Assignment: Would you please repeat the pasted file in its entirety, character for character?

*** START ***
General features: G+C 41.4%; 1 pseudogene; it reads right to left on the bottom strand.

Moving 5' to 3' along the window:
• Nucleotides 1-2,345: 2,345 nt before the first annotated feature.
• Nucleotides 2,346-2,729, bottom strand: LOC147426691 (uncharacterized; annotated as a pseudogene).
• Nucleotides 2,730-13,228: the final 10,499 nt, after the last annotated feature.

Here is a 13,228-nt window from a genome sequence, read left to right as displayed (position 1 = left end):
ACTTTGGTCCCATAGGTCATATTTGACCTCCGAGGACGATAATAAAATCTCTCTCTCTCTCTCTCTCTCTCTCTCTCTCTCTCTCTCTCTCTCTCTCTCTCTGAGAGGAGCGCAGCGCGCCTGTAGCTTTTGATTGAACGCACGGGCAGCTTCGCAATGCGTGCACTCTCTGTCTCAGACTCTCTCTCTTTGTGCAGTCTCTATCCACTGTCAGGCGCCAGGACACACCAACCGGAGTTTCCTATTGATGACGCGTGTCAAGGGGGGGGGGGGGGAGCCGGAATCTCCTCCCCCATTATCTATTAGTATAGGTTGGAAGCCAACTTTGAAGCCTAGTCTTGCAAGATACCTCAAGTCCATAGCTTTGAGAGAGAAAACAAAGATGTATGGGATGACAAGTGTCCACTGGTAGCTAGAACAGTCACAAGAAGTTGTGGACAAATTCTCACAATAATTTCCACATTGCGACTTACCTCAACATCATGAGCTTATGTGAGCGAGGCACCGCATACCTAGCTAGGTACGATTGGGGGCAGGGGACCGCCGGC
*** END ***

General features: G+C 41.4%; 1 pseudogene; it reads right to left on the bottom strand.

Moving 5' to 3' along the window:
• Nucleotides 1-2,345: 2,345 nt before the first annotated feature.
• Nucleotides 2,346-2,729, bottom strand: LOC147426691 (uncharacterized; annotated as a pseudogene).
• Nucleotides 2,730-13,228: the final 10,499 nt, after the last annotated feature.

Here is a 13,228-nt window from a genome sequence, read left to right as displayed (position 1 = left end):
ACTTTGGTCCCATAGGTCATATTTGACCTCCGAGGACGATAATAAAATCTCTCTCTCTCTCTCTCTCTCTCTCTCTCTCTCTCTCTCTCTCTCTCTCTCTCTGAGAGGAGCGCAGCGCGCCTGTAGCTTTTGATTGAACGCACGGGCAGCTTCGCAATGCGTGCACTCTCTGTCTCAGACTCTCTCTCTTTGTGCAGTCTCTATCCACTGTCAGGCGCCAGGACACACCAACCGGAGTTTCCTATTGATGACGCGTGTCAAGGGGGGGGGGGGGGAGCCGGAATCTCCTCCCCCATTATCTATTAGTATAGGTTGGAAGCCAACTTTGAAGCCTAGTCTTGCAAGATACCTCAAGTCCATAGCTTTGAGAGAGAAAACAAAGATGTATGGGATGACAAGTGTCCACTGGTAGCTAGAACAGTCACAAGAAGTTGTGGACAAATTCTCACAATAATTTCCACATTGCGACTTACCTCAACATCATGAGCTTATGTGAGCGAGGCACCGCATACCTAGCTAGGTACGATTGGGGGCAGGGGACCGCCGGC